Wash and Squash!

That was the title of an article in the latest edition of a local freebie newspaper that pops un-requested through my letterbox every week. The article was announcing a new carton recycling scheme launched by our local Council. Wonderful I hear you say. But is it? I am all for doing my bit to save the planet and actually did a Podcast about my selection of bins for various forms of recycling and waste disposal back in January this year. At last count I had a compost bin in the garden, 3 bins of the wheelie variety and a box, all of them emptied at the kerbside. General waste (for landfill) is emptied each week, while the garden waste bin and recyclable box for glass, plastic etc are fortnightly and the paper bin is every six weeks.

Back to June 1999 a small number of Council representatives in Northern Ireland agreed on the merits of a partnership approach to the development of a Waste Management Plan to comply with Article 23 of the Waste and Contaminated Land Order 1997. By 2000, 11 Councils joined together to form the Eastern Region Waste Management Group and embark on the collaborative initiative known as arc21.

Is it another quango I wonder?

The Draft Waste Management Plan was issued for public consultation in February 2002. It considered the different waste options in detail and proposed a solution for managing waste until 2020. All eleven of the ‘arc21’ constituent Councils adopted the Plan by January 2003.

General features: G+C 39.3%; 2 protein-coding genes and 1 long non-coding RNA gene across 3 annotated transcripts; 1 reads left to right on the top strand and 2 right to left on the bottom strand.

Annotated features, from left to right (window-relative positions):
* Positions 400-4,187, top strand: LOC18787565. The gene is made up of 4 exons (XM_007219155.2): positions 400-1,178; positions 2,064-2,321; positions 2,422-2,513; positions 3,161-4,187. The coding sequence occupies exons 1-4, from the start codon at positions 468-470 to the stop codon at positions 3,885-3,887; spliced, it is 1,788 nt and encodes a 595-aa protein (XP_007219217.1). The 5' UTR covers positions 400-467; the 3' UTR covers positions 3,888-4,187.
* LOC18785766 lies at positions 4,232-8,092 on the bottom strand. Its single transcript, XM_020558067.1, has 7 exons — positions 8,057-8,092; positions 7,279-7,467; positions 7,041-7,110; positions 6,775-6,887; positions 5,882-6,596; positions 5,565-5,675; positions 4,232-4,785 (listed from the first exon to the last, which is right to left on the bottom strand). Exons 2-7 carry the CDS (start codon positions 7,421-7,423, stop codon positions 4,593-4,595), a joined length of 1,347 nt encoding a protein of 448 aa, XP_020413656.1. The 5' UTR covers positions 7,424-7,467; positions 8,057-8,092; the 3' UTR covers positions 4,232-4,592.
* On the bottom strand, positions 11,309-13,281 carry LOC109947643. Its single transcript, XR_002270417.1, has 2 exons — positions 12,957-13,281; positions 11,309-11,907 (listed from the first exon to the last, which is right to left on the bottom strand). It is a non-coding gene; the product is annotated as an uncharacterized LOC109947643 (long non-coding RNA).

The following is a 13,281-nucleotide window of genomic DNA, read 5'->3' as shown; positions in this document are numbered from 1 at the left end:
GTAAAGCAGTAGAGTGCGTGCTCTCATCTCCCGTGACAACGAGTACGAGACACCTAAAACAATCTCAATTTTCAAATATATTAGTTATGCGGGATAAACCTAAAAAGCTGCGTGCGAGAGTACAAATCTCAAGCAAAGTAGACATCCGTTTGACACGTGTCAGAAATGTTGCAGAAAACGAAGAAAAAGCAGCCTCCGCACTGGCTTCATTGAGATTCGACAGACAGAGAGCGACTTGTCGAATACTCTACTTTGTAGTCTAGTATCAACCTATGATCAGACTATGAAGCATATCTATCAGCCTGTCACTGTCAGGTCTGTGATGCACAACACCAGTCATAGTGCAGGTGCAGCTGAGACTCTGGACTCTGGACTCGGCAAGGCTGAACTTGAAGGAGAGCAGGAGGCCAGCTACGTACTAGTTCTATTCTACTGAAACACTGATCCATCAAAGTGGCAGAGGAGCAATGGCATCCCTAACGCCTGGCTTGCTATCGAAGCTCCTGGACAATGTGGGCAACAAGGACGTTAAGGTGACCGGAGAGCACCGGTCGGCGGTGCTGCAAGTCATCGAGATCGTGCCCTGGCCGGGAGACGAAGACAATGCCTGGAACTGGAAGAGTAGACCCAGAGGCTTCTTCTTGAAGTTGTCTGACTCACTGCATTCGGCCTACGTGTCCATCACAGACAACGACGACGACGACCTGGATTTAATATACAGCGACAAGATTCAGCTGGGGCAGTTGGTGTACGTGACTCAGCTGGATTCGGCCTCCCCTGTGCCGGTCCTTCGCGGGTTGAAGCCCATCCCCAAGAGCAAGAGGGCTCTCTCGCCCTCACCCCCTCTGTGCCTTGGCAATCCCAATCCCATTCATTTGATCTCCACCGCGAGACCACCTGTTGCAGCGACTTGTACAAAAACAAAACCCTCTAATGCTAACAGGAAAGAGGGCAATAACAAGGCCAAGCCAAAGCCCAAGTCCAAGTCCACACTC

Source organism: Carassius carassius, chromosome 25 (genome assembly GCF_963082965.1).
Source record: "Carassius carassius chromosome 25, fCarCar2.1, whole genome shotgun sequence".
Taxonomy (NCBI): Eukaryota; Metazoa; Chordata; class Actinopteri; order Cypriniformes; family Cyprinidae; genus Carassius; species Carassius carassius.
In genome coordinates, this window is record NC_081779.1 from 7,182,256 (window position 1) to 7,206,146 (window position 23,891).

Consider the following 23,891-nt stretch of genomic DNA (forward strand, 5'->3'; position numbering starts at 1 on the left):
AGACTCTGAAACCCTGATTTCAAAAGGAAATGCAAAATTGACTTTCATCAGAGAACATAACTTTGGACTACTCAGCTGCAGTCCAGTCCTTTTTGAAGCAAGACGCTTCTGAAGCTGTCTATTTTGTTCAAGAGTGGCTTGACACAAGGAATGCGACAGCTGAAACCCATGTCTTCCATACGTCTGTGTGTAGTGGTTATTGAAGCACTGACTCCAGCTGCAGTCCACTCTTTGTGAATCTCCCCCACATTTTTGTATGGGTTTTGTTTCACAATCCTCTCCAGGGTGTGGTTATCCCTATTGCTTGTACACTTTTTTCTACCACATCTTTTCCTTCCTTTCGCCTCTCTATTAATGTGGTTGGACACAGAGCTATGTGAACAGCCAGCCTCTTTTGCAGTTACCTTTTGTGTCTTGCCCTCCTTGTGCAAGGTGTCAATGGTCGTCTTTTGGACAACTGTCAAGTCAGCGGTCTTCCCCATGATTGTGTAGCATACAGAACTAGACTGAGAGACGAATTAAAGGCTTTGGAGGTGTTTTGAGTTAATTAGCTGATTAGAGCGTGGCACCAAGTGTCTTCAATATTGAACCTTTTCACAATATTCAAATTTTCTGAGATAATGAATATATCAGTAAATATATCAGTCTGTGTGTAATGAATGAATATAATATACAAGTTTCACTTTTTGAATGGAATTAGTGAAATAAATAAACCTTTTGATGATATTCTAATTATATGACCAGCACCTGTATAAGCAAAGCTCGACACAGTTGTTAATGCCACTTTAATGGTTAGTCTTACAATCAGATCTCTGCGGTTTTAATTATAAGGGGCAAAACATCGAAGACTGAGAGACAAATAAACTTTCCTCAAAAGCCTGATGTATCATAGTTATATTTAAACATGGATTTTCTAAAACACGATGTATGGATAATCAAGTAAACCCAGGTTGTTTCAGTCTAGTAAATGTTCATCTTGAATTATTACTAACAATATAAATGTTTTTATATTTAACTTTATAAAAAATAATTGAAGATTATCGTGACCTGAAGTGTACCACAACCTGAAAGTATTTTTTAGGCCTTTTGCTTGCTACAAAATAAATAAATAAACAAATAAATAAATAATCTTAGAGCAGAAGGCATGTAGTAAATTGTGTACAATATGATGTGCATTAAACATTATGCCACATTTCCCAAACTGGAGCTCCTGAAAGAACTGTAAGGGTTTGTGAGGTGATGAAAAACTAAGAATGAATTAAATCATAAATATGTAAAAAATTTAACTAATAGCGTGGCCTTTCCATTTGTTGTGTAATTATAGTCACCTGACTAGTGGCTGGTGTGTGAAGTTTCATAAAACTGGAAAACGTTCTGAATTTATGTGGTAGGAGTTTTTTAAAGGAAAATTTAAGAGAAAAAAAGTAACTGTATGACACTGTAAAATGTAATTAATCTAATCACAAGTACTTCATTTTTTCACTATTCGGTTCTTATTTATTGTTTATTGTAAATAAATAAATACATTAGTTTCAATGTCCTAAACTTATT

This new initiative is for paper-based cartons used for milk, fruit juices and other liquids. According to the article, after collection these items can be recycled into a number of different products, ranging from plasterboard liner to high-strength paper bags and envelopes.

The recycling Manager for the Council reminds us that “This new scheme will allow ‘us’(Councils) to further increase our recycling rates and hopefully encourage more people to take a sustained interest in recycling as a way of life.” No mention of the kick up the tail-end that all UK Councils received from the EU about improving the figures! Presently just over 70% of all household waste goes directly to landfill sites.

So the new initiative is all very good, but it is not to be part of the kerbside collections. I have a total of FOUR bin Lorries calling into the cul-de-sac to empty bins from my driveway. FOUR bin Lorries, belching out fumes to dissolve the ozone layer even more and now because they have come up with this great idea, I have to get into my little car and tootle along to my nearest Recycling and Civic Amenity Site with my washed and squashed Tetra type packs.

Using an average of one a week I now have to find a way to store them until I have a decent bundle or bag full to dispose of.

Do you think I should use a plastic bag to store them in?

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14 thoughts on “Wash and Squash!

  1. Here in the deep south they are planning to meter our water within the next few years. All business premises here hvae already had theirs installed so that you will be charged for washing out your empty milk carton too for wasting water!

  2. Robert Our Water Rates start in 2008. So I will pay twice to keep the Council’s recycling figures up – water to wash the cartons and fuel to get to the Recycling and Civic Amenity Site! All this on a £3.00 rise in pension in April!